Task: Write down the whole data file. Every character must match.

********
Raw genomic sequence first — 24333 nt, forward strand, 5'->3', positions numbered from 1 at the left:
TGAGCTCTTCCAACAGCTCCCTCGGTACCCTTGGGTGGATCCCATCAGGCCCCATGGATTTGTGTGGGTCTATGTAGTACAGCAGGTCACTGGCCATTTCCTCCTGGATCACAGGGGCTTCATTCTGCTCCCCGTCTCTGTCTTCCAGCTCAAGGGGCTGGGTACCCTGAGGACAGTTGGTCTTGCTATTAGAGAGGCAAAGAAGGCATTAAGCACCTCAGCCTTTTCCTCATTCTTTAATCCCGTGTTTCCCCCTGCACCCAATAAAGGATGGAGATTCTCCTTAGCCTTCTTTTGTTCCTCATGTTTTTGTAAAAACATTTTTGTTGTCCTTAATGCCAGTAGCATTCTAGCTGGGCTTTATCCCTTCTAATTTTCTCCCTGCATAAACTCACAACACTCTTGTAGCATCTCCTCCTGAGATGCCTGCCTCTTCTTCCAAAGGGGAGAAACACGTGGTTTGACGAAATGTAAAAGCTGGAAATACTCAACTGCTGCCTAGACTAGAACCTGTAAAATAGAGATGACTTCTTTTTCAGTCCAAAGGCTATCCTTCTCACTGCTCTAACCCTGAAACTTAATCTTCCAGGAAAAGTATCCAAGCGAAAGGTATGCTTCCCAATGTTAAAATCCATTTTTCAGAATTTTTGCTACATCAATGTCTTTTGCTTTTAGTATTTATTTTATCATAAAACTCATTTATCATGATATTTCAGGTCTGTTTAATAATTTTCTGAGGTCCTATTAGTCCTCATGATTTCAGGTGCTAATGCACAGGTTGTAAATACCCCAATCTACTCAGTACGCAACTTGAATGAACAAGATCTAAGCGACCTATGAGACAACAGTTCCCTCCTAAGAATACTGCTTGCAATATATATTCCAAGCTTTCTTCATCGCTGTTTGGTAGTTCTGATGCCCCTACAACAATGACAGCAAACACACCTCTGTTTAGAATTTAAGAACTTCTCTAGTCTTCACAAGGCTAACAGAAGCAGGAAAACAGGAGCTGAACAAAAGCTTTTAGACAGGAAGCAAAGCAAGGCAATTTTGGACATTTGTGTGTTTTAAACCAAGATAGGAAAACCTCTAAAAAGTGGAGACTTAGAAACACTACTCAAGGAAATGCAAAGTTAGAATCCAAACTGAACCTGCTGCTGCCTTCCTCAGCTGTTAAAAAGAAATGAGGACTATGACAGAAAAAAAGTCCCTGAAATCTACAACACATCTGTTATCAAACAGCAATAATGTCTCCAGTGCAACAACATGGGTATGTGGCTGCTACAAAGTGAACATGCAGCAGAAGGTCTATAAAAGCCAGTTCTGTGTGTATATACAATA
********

Raw genomic sequence first — 24333 nt, forward strand, 5'->3', positions numbered from 1 at the left:
TGAGCTCTTCCAACAGCTCCCTCGGTACCCTTGGGTGGATCCCATCAGGCCCCATGGATTTGTGTGGGTCTATGTAGTACAGCAGGTCACTGGCCATTTCCTCCTGGATCACAGGGGCTTCATTCTGCTCCCCGTCTCTGTCTTCCAGCTCAAGGGGCTGGGTACCCTGAGGACAGTTGGTCTTGCTATTAGAGAGGCAAAGAAGGCATTAAGCACCTCAGCCTTTTCCTCATTCTTTAATCCCGTGTTTCCCCCTGCACCCAATAAAGGATGGAGATTCTCCTTAGCCTTCTTTTGTTCCTCATGTTTTTGTAAAAACATTTTTGTTGTCCTTAATGCCAGTAGCATTCTAGCTGGGCTTTATCCCTTCTAATTTTCTCCCTGCATAAACTCACAACACTCTTGTAGCATCTCCTCCTGAGATGCCTGCCTCTTCTTCCAAAGGGGAGAAACACGTGGTTTGACGAAATGTAAAAGCTGGAAATACTCAACTGCTGCCTAGACTAGAACCTGTAAAATAGAGATGACTTCTTTTTCAGTCCAAAGGCTATCCTTCTCACTGCTCTAACCCTGAAACTTAATCTTCCAGGAAAAGTATCCAAGCGAAAGGTATGCTTCCCAATGTTAAAATCCATTTTTCAGAATTTTTGCTACATCAATGTCTTTTGCTTTTAGTATTTATTTTATCATAAAACTCATTTATCATGATATTTCAGGTCTGTTTAATAATTTTCTGAGGTCCTATTAGTCCTCATGATTTCAGGTGCTAATGCACAGGTTGTAAATACCCCAATCTACTCAGTACGCAACTTGAATGAACAAGATCTAAGCGACCTATGAGACAACAGTTCCCTCCTAAGAATACTGCTTGCAATATATATTCCAAGCTTTCTTCATCGCTGTTTGGTAGTTCTGATGCCCCTACAACAATGACAGCAAACACACCTCTGTTTAGAATTTAAGAACTTCTCTAGTCTTCACAAGGCTAACAGAAGCAGGAAAACAGGAGCTGAACAAAAGCTTTTAGACAGGAAGCAAAGCAAGGCAATTTTGGACATTTGTGTGTTTTAAACCAAGATAGGAAAACCTCTAAAAAGTGGAGACTTAGAAACACTACTCAAGGAAATGCAAAGTTAGAATCCAAACTGAACCTGCTGCTGCCTTCCTCAGCTGTTAAAAAGAAATGAGGACTATGACAGAAAAAAAGTCCCTGAAATCTACAACACATCTGTTATCAAACAGCAATAATGTCTCCAGTGCAACAACATGGGTATGTGGCTGCTACAAAGTGAACATGCAGCAGAAGGTCTATAAAAGCCAGTTCTGTGTGTATATACAATA